Winners and Losers in Work-Study Plan

"House Republicans' rewrite of the Higher Education Act was a dud in almost all respects for student aid advocates and higher education associations. But in its proposal for the Federal Work-Study formula, the bill appeared to deliver on calls to make the program’s funding allocation more equitable," Inside Higher Ed reports.

"The work-study formula has long been criticized for unfairly favoring elite private colleges in the Northeast.

Under the PROSPER Act -- as House Republicans have deemed their bill -- those are the institutions that would lose out the most on funding, according to an analysis by the American Council on Education.

The new formula would distribute funding in some surprising ways, however. Community colleges would see a big boost in work-study funding. But for-profit colleges would, too.

The bottom line, ACE says, is that the formula change would benefit institutions that primarily serve undergraduates over those that have a serious research mission and support graduate students. That's true because the legislation makes graduate students ineligible for work-study, but also because four-year institutions have traditionally been favored under program allocations.

As a result, for-profits would see the most new funding as a sector (a $71.8 million increase in the sector's annual allocation six years after the new formula takes effect) and the largest average increase in awards per college ($188,000).

However, the biggest losers under the new formula would include some large public institutions that enroll large numbers of low-income students. The City University of New York, for example, would see the largest drop-off in funding of any campus or system in the projections from ACE. After getting more than $9 million in work-study funds in the 2015-16 academic year, CUNY would get just over $136,000 in the sixth year after the proposed formula took effect.

More than half of students enrolled at CUNY are eligible for Pell Grants, compared to closer to a fifth at nearby private institutions like Columbia University and New York University. But all three still see large drop-offs in work-study, according to ACE.

The analysis comes with some important caveats -- ACE assumed appropriations for Federal Work-Study would remain flat, while the PROSPER Act proposes nearly doubling overall funding to $1.7 billion. (Total spending on the program would ultimately be settled by House appropriators, which is true for many provisions of the proposed HEA reauthorization.) And institutions could conceivably change their enrollment mix as well.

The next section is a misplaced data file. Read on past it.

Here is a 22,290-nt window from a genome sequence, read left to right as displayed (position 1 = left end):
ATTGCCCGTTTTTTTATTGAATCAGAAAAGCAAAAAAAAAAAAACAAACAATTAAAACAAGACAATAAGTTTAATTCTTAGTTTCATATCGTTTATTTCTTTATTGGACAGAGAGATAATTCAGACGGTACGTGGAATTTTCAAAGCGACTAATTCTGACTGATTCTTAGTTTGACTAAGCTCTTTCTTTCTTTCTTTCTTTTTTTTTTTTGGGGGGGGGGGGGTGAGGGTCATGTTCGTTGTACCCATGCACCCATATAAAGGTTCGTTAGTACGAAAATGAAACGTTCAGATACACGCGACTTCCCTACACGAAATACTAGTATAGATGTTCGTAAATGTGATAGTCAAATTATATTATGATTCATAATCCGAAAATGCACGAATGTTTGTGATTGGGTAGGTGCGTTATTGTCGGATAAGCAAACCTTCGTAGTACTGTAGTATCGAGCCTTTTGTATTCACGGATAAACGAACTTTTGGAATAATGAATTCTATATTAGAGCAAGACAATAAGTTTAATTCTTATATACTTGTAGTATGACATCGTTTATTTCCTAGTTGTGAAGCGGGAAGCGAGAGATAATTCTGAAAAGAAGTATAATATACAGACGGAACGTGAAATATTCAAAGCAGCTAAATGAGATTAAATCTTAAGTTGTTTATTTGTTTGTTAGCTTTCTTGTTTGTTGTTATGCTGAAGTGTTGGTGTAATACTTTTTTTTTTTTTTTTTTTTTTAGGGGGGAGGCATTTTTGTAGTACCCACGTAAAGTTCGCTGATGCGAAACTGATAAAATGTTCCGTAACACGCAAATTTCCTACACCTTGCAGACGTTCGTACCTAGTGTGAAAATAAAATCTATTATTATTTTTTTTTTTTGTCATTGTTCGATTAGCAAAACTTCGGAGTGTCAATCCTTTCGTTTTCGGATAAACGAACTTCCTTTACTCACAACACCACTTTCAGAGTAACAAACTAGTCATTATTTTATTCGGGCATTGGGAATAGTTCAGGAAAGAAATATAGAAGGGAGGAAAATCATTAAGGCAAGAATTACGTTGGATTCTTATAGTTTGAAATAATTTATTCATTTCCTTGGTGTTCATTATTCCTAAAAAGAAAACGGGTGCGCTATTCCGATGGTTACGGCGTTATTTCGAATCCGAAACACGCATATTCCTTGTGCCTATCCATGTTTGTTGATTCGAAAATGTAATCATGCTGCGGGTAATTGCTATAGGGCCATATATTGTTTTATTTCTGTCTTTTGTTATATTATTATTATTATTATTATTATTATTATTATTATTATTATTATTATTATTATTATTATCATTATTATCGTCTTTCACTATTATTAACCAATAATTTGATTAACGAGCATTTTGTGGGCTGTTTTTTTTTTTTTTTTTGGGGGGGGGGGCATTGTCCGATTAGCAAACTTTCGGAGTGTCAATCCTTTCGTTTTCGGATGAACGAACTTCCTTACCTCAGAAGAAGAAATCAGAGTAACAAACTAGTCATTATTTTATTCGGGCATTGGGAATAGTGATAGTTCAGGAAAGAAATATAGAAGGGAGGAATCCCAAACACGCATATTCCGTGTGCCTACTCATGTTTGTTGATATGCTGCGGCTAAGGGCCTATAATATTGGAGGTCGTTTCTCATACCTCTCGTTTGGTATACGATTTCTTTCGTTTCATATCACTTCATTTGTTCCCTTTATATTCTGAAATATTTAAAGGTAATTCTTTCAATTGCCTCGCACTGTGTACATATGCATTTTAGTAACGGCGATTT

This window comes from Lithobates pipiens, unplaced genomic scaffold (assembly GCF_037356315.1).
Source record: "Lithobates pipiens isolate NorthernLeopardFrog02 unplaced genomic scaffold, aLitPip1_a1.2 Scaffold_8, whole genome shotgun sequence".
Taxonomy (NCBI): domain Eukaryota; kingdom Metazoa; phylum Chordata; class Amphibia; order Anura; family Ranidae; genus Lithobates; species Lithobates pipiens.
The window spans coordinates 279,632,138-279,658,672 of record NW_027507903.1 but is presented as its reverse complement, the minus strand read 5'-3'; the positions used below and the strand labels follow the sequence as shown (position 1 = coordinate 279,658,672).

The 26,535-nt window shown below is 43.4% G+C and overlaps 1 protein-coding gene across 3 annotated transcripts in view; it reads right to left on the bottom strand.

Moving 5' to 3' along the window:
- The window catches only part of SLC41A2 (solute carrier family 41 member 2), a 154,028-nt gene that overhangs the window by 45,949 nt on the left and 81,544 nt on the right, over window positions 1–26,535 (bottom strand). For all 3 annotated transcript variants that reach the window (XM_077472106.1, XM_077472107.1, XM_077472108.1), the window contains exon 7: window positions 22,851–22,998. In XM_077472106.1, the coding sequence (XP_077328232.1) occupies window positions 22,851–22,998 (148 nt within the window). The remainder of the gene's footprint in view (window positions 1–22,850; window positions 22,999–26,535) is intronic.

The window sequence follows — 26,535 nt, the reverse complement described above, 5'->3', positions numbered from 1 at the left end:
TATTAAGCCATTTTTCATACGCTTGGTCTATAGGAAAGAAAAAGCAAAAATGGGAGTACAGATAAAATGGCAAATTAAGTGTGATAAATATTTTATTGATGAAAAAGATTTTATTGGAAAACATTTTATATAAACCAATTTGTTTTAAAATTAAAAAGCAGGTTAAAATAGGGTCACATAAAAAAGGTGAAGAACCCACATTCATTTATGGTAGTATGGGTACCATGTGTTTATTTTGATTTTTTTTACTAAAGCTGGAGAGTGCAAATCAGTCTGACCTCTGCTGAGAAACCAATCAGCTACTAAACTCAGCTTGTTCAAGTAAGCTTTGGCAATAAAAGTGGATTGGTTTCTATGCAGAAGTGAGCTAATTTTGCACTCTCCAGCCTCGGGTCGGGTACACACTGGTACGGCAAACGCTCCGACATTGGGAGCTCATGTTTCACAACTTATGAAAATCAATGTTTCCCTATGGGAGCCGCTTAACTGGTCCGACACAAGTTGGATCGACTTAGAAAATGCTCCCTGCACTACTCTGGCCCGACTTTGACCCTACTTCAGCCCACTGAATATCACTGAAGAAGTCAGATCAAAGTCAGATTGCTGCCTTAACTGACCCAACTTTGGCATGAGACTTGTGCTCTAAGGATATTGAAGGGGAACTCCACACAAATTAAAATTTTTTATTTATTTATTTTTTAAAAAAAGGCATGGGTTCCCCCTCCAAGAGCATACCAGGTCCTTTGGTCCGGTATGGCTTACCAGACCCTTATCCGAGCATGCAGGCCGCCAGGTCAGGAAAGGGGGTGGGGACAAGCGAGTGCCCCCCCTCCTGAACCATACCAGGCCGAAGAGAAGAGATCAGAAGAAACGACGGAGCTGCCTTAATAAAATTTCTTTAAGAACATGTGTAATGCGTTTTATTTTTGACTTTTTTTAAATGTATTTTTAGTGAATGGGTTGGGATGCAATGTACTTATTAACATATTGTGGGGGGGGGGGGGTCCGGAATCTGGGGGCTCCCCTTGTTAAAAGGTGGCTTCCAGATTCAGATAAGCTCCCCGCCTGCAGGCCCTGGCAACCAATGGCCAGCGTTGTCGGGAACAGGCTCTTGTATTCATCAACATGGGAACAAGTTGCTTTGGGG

Still, the data highlights the potential winners and losers under the proposed formula and points to where battle lines could be drawn in a formula fight between different sectors of higher ed.

... Higher ed lobby groups see challenges ahead -- even for institutions getting more work-study funds -- if the House proposal is adopted. In a letter to the House education committee in December, Justin Draeger, president and CEO of the National Association of Student Financial Aid Administrators, warned lawmakers that a larger window for phasing out the existing formula may be needed. And he said some institutions may struggle with requirements to match federal funding.

Karen McCarthy, the group’s director of policy analysis, said that NASFAA is concerned about colleges being able to adjust to the new formula, partly because setting up a work program is more complicated than distributing grant funding to low-income students.

'Sharp increases are just as big a problem as decreases,' McCarthy said. 'Primarily because if an institution does not use all the funds it receives, there is a penalty associated with work-study.'"

NASFAA's "Headlines" section highlights media coverage of financial aid to help members stay up to date with the latest news. Inclusion in Today's News does not imply endorsement of the material or guarantee the accuracy of information presented.


Publication Date: 2/15/2018

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